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1964 Hi-Floatation for Shell Oil


Jim Joss in Canada


Jet-1 1950



80" at Quail Lodge.



Boating Nevada style!


It's Not a Christmas Party 2005.

Our Fire Crew 2006!






West Coast British is proud to present you their latest LAND-ROVER restoration. This 1953 LAND-ROVER 80", Chassis #36132614 was produced as a LHD Export Model, and was modified at Solihull to suit the North American market.

This particular vehicle has spent its entire life in "Sunny California", the lack of rust and rot bears this out. Purchased by its current owner in December 1997 via the Land Rover Exchange, the 80" was towed from Southern California to West Coast British, where it was run up and down Airway Blvd., more than a few times before work began, its surprising how well it ran.

By January 1998 Michael Green of West Coast British began work, the goal was to restore the 80" back to its former glory, meaning a restoration in its truest meaning. During the period when the vehicle was being stripped only three (3) bolts had to be cut off due to rust, and these were all ¼-bsf body bolts. Every spring bolt un-did and came right out, everyone still having its factory plating! The factory green paint was still visible on the chassis once the body had been removed.

The firewall had been butchered at one time in its life, someone must have attempted to fit a better heater, thus the RH side had to be repaired, which involved a bit of fabrication and welding. The rear crossmember had been damaged in a minor accident, thus needed straightening. The chassis and firewall would then undergo sandblasting and powder-coating in its original green. Axles were stripped and cleaned, and these too would be powder-coated (gloss black) prior to overhauling. New swivels balls replaced the worn-out ones, and the RH/F spindle had to be replaced due to excessive wear. All bearings, seals, and anything else suspect has been renewed, regardless of expense (it’s the only way to do it). New rear road spring had to be made locally due to broken leafs, while the fronts were rebuilt, and the chassis re-bushed with genuine bushings.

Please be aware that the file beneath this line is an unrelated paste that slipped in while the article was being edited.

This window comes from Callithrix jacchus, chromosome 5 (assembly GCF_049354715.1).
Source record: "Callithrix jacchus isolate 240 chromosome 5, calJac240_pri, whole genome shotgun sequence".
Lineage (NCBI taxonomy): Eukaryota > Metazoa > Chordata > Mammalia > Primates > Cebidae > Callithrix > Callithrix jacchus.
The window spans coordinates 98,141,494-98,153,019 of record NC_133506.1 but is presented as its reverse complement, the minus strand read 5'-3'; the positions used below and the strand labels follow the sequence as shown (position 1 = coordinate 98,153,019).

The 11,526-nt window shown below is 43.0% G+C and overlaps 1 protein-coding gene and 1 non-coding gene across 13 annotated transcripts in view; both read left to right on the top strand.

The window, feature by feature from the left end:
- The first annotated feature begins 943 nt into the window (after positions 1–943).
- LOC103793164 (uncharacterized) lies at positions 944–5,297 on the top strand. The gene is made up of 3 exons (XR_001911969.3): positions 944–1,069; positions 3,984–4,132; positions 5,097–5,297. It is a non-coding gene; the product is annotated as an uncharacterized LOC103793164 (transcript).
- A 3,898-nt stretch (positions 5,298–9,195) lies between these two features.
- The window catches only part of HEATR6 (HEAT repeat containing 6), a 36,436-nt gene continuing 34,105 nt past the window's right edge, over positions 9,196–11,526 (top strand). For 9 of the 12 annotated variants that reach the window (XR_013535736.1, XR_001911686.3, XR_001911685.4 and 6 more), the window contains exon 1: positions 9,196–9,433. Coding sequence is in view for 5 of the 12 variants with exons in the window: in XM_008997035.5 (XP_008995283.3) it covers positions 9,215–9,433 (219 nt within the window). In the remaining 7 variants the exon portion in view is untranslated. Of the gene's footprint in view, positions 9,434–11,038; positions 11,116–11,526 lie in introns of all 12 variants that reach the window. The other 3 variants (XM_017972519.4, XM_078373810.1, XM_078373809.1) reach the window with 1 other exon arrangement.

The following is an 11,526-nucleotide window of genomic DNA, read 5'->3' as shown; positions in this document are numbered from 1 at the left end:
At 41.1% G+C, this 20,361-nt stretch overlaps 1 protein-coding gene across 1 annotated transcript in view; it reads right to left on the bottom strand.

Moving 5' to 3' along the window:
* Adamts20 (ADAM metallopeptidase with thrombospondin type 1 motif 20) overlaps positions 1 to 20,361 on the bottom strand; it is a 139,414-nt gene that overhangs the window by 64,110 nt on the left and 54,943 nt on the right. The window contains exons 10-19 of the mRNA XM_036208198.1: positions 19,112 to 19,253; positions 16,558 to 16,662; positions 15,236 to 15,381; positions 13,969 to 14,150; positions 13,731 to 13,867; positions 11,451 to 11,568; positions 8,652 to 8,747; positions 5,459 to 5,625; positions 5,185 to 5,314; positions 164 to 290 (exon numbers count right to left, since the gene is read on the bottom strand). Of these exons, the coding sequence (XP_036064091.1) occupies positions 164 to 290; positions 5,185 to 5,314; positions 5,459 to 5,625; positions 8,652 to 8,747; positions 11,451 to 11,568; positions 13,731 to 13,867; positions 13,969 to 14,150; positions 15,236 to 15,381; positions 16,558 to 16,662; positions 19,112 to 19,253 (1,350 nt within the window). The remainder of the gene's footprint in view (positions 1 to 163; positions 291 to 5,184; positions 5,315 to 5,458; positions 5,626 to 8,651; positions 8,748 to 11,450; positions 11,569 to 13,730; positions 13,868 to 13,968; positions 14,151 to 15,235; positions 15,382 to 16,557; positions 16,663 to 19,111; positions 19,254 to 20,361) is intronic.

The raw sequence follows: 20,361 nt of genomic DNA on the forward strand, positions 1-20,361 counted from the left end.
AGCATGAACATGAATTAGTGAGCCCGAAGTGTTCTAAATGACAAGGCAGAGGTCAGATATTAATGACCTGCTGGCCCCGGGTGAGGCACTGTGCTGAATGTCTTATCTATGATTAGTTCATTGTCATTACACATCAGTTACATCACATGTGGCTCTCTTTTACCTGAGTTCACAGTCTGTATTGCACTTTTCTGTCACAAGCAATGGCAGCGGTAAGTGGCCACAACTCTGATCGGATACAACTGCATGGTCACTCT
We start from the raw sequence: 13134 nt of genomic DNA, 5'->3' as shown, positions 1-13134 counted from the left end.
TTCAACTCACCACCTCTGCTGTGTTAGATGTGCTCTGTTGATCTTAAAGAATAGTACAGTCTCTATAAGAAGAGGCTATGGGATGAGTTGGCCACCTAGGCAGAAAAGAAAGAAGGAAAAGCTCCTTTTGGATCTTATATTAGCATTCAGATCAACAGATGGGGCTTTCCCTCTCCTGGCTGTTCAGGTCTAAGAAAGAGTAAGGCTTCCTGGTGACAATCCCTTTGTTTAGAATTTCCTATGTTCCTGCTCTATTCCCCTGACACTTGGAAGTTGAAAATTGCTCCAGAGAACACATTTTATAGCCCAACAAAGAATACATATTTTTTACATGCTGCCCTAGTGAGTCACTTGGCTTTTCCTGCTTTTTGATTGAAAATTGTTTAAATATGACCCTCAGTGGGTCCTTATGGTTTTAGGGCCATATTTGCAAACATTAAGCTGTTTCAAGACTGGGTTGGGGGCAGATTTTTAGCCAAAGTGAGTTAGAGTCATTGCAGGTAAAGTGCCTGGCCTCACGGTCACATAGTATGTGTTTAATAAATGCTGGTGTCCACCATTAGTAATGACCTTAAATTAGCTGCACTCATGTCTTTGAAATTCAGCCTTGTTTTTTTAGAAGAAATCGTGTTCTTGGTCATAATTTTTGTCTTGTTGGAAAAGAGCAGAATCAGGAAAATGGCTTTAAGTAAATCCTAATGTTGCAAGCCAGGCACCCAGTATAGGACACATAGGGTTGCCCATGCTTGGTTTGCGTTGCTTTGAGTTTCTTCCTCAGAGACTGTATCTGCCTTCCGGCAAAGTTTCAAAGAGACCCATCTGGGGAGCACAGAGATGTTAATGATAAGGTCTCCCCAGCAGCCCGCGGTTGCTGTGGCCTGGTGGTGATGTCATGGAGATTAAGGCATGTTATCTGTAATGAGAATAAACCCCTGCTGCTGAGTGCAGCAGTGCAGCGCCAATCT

All the original hardware (BSF) has been saved for re-use, pieces un-useable were replaced. As the body was taken apart each nut, bolt and washer was inspected and cleaned, and repaired as needed. All body bolts were kept separate from chassis and drive train hardware, which underwent the same process. Once everything was clean, it would then be taken to the plating shop…. Body hardware would be Clear Cad (as new), while chassis and drive train hardware would be done in Black Zinc. It’s the detail that makes or breaks a restoration.

As the chassis progressed the gearbox was stripped and cleaned, the cases brought back to their former glory. Inside, no one was more surprised than Michael Green that everything was in near perfect condition, the exception being the bearings. Once the gearbox and transfer was overhauled it was covered up and placed on a shelf for future fitment.

The little 2-Litre IOE was next on the list and would bring a few surprises, such as the oil filter had most likely never been changed. The crank looked as though it had been running in grinding paste for some years, hence it would need re-grinding. Three out of four bores were serviceable, but in the end would be bored .040" and new pistons fitted (as well as small end bushings in the rods). In addition, all valves, guides and rocker-shafts would be replaced. The block and head have been painted the same shade as the chassis, while all alloy parts were again brought back to their former glory. Engine hardware would be re-blacked (zinc).

During this same period the radiator, oil cooler and fuel tank was sent to a local specialist for cleaning and repairing… the fuel tank is un-useable due to numerous pinholes, I guess two out of three isn’t too bad, as the radiator and cooler were in perfect condition upon their return to WCB.

Nearly everything needed to complete this project thus far has been available in England via West Coast British suppliers.